Records of the Board of Commissioners for the Emancipation of Slaves in the District of Columbia, 1862–1863. NARA Microfilm Publication M520, 6 rolls. Records of the United States General Accounting, Record Group 217. National Archives, Washington, D.C.
In April of 1862 the U.S. government passed an act abolishing slavery in the District of Columbia. Petitions for compensation offered to slave owners whose slaves were emancipated by the act are contained in this database. These descriptions range from meeting minutes to petitions submitted and compensations awarded as well as additional administrative documents. The particular section titled “Petitions Filed under the Act of July 12, 1862” will be searchable only by viewing the actual images of the records as certain aspects of the document made keying the information difficult.
Specific records accessible in this database:
- Meeting minutes of the Board of Commissioners arranged chronologically April 28, 1862 through January 14, 1863
- Petitions filed under the act of April 16, 1862 dated from April 29, 1862 through July 15, 1862; arranged chronologically then by petition number showing the date the petition was filed, petition number, petitioner name, slave name and value
- Docket book kept by the Board from April 1862 through December 1862 of petitions filed under the Emancipation Act; arranged by petition number showing claimant name and a summary of action taken
- List of amounts awarded to claimants who filed petitions under the April 16, 1862 Emancipation Act; arranged by petition number showing claimant name, number of servants, amount awarded by the Board, and claimant signature
- Final report by the Board of Commissioners to the Secretary of the Treasury in three statements: list of petitions presented under the act of April 16, 1862; list of petitions received under the act of July 12, 1862; and an alphabetical list of claimants who would have eligible for awards if their petitions had been filed before the deadline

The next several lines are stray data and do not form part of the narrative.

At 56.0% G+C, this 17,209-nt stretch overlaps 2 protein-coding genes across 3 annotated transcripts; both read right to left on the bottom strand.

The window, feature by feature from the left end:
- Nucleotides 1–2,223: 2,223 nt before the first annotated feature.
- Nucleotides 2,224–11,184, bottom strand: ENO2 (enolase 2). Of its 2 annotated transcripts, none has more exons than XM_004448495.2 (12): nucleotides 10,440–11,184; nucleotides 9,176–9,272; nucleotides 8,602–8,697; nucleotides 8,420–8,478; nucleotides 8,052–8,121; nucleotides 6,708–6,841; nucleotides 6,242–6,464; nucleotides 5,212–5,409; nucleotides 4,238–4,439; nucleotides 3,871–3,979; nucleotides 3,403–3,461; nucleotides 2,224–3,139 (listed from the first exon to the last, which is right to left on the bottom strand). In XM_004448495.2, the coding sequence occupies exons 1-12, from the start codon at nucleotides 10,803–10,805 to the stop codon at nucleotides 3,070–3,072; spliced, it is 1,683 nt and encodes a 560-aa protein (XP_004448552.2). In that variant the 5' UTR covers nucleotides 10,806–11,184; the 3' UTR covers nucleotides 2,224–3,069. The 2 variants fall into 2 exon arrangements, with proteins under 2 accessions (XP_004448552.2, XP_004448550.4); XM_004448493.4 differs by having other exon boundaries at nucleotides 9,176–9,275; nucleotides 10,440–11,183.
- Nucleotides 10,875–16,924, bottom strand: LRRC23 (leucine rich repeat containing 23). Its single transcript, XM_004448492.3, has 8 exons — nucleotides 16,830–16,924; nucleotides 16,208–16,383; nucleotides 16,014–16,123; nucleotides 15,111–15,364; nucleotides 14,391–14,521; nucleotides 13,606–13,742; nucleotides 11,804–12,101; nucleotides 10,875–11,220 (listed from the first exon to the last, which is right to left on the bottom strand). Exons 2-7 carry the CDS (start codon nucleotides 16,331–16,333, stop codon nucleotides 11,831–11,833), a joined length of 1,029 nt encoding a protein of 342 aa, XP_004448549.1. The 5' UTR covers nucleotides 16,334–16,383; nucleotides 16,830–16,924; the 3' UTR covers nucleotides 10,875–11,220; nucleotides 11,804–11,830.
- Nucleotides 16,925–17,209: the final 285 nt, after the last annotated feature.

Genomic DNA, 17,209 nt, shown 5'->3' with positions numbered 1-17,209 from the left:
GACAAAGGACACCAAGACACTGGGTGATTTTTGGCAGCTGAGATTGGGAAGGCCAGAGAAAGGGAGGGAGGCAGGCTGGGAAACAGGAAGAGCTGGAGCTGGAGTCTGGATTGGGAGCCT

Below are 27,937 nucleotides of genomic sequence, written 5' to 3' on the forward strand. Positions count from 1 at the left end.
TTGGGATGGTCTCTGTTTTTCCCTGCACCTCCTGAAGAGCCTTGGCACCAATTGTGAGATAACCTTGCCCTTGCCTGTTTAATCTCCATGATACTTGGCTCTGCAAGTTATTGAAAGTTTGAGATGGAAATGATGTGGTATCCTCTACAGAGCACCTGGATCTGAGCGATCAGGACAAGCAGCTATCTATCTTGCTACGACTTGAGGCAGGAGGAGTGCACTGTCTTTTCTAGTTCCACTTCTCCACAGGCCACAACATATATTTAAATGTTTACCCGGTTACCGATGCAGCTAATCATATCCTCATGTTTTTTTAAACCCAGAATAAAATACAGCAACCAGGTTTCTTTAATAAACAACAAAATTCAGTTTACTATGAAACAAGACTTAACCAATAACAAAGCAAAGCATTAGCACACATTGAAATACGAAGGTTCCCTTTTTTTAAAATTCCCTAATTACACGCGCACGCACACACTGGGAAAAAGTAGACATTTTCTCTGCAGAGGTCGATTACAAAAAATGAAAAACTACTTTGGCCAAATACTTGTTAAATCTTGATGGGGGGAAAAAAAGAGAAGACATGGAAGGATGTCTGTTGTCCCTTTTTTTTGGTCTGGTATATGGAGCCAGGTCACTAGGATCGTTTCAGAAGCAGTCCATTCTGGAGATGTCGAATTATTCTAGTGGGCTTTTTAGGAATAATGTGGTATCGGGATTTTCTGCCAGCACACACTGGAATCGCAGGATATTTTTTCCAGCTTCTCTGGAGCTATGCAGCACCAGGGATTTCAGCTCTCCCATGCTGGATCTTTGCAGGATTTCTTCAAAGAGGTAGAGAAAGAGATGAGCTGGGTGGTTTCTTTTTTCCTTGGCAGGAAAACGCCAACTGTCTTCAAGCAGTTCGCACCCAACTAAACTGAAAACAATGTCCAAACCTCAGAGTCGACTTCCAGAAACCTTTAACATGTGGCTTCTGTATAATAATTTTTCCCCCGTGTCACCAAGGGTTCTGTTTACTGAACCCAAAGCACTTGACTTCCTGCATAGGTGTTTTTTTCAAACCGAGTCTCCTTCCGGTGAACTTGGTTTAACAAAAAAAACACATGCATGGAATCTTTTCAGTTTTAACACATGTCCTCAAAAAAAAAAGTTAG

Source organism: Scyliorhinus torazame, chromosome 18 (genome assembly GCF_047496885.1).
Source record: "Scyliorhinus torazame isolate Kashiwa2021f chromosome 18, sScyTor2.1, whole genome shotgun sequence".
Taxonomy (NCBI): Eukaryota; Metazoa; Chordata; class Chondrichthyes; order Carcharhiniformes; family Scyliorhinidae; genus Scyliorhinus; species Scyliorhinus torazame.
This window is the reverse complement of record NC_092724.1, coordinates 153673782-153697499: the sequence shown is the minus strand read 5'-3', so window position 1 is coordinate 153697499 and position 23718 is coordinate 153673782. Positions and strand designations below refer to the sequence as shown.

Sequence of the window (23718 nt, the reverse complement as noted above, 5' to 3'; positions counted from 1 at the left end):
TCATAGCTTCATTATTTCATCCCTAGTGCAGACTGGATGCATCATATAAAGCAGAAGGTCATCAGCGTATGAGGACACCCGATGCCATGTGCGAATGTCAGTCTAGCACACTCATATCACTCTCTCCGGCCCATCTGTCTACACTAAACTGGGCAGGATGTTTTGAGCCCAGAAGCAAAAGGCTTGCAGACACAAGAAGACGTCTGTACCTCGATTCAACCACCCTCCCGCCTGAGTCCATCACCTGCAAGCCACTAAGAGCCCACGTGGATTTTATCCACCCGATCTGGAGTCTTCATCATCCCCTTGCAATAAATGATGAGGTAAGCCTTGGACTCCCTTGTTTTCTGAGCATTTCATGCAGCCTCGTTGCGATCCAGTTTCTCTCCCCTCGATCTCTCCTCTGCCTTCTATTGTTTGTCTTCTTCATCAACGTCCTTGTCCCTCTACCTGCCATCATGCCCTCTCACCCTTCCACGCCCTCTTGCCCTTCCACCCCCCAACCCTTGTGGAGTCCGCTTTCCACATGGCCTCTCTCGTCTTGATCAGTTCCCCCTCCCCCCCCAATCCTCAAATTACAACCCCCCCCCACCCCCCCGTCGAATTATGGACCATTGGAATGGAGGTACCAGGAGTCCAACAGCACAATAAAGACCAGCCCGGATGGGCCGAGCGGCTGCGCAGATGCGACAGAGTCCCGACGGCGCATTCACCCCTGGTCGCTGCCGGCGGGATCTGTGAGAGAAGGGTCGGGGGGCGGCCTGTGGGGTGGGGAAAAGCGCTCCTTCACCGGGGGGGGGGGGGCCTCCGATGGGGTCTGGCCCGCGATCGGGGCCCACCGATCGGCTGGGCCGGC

- Petitions filed with the Board under the act of April 16, 1862 and July 12, 1862
Please Note: When searching this database, you will be taken to the beginning of a case file. In order to view all records which may pertain to your ancestor, be sure to scroll through the images surrounding the image you are taken to initially.
About slavery in the nation’s capital
The slave trade was actively practiced in Washington D.C. from its founding in 1790. Because the federal district was between Virginia and Maryland, both active slave states, it provided a central location for slave trade. Abolitionists in the nation became increasingly agitated by this traffic in the nation’s capital and called for it to be dissolved. The Compromise of 1850 abolished slave trading within the boundaries of the District; however, slavery remained legal in the area until the D.C. Emancipation Act of April 16, 1862. This new act permitted slave owners to file petitions for compensation promising loyal Unionist masters up to $300 for each slave as well as voluntary colonization for former slaves outside the United States. An initial 966 petitioners filed claims for 3,100 slaves and another 161 persons submitted claims after the July 12 supplementary act including former slaves whose owners had not filed petitions. These are the records contained in this database.
Some of the above information was taken from:
- Davis, Damani. ”Slavery and Emancipation in the Nation’s Capital: Using Federal Records to Explore the Lives of African American Ancestors.” Prologue, Spring 2010, Vol. 42, No. 1 (Washington D.C.: The National Archives, 2010).
Information in this database:
- Petition date
- Slave names
- Case number
Information that may be in this database:
- Physical description of slave
- Monetary value claimed
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